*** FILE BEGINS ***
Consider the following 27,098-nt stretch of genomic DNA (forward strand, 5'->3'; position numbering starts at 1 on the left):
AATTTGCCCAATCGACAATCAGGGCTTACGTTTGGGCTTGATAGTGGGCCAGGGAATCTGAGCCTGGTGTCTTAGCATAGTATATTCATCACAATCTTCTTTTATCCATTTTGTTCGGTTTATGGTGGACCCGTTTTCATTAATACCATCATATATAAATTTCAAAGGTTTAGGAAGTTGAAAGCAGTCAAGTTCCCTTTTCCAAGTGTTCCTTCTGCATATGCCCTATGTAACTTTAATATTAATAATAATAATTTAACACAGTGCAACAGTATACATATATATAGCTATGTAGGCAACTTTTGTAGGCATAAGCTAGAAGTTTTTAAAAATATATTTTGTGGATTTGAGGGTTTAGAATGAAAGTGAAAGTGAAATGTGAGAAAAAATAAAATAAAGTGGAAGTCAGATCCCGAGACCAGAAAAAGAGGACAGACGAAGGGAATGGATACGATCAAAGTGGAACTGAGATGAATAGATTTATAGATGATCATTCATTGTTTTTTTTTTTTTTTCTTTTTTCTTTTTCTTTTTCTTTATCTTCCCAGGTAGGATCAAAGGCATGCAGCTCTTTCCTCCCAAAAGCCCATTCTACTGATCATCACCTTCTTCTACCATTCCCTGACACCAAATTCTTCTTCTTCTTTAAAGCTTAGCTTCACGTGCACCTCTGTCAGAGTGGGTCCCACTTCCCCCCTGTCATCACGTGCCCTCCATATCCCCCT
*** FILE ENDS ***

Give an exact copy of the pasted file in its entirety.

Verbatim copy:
Consider the following 27,098-nt stretch of genomic DNA (forward strand, 5'->3'; position numbering starts at 1 on the left):
AATTTGCCCAATCGACAATCAGGGCTTACGTTTGGGCTTGATAGTGGGCCAGGGAATCTGAGCCTGGTGTCTTAGCATAGTATATTCATCACAATCTTCTTTTATCCATTTTGTTCGGTTTATGGTGGACCCGTTTTCATTAATACCATCATATATAAATTTCAAAGGTTTAGGAAGTTGAAAGCAGTCAAGTTCCCTTTTCCAAGTGTTCCTTCTGCATATGCCCTATGTAACTTTAATATTAATAATAATAATTTAACACAGTGCAACAGTATACATATATATAGCTATGTAGGCAACTTTTGTAGGCATAAGCTAGAAGTTTTTAAAAATATATTTTGTGGATTTGAGGGTTTAGAATGAAAGTGAAAGTGAAATGTGAGAAAAAATAAAATAAAGTGGAAGTCAGATCCCGAGACCAGAAAAAGAGGACAGACGAAGGGAATGGATACGATCAAAGTGGAACTGAGATGAATAGATTTATAGATGATCATTCATTGTTTTTTTTTTTTTTTCTTTTTTCTTTTTCTTTTTCTTTATCTTCCCAGGTAGGATCAAAGGCATGCAGCTCTTTCCTCCCAAAAGCCCATTCTACTGATCATCACCTTCTTCTACCATTCCCTGACACCAAATTCTTCTTCTTCTTTAAAGCTTAGCTTCACGTGCACCTCTGTCAGAGTGGGTCCCACTTCCCCCCTGTCATCACGTGCCCTCCATATCCCCCT